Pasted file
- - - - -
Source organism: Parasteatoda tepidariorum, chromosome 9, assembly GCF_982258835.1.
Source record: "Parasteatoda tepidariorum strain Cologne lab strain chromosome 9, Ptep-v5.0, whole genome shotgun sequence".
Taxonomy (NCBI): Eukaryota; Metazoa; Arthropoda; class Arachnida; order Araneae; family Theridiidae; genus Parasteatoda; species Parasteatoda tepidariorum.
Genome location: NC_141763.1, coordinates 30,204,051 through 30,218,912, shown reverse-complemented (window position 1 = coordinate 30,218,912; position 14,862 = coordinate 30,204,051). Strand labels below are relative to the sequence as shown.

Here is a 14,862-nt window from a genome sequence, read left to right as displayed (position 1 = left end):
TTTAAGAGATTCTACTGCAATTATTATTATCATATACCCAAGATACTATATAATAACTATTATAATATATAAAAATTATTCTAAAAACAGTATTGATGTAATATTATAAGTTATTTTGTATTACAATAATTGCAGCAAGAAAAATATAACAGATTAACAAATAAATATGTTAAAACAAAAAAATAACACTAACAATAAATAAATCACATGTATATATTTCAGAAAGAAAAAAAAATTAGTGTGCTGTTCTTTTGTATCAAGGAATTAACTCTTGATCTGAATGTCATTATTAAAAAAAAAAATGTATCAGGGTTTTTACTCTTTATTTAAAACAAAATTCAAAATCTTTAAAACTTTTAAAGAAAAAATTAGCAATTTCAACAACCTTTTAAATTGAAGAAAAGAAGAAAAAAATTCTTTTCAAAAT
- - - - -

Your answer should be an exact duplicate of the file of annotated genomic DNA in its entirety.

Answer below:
Source organism: Parasteatoda tepidariorum, chromosome 9, assembly GCF_982258835.1.
Source record: "Parasteatoda tepidariorum strain Cologne lab strain chromosome 9, Ptep-v5.0, whole genome shotgun sequence".
Taxonomy (NCBI): Eukaryota; Metazoa; Arthropoda; class Arachnida; order Araneae; family Theridiidae; genus Parasteatoda; species Parasteatoda tepidariorum.
Genome location: NC_141763.1, coordinates 30,204,051 through 30,218,912, shown reverse-complemented (window position 1 = coordinate 30,218,912; position 14,862 = coordinate 30,204,051). Strand labels below are relative to the sequence as shown.

Here is a 14,862-nt window from a genome sequence, read left to right as displayed (position 1 = left end):
TTTAAGAGATTCTACTGCAATTATTATTATCATATACCCAAGATACTATATAATAACTATTATAATATATAAAAATTATTCTAAAAACAGTATTGATGTAATATTATAAGTTATTTTGTATTACAATAATTGCAGCAAGAAAAATATAACAGATTAACAAATAAATATGTTAAAACAAAAAAATAACACTAACAATAAATAAATCACATGTATATATTTCAGAAAGAAAAAAAAATTAGTGTGCTGTTCTTTTGTATCAAGGAATTAACTCTTGATCTGAATGTCATTATTAAAAAAAAAAATGTATCAGGGTTTTTACTCTTTATTTAAAACAAAATTCAAAATCTTTAAAACTTTTAAAGAAAAAATTAGCAATTTCAACAACCTTTTAAATTGAAGAAAAGAAGAAAAAAATTCTTTTCAAAAT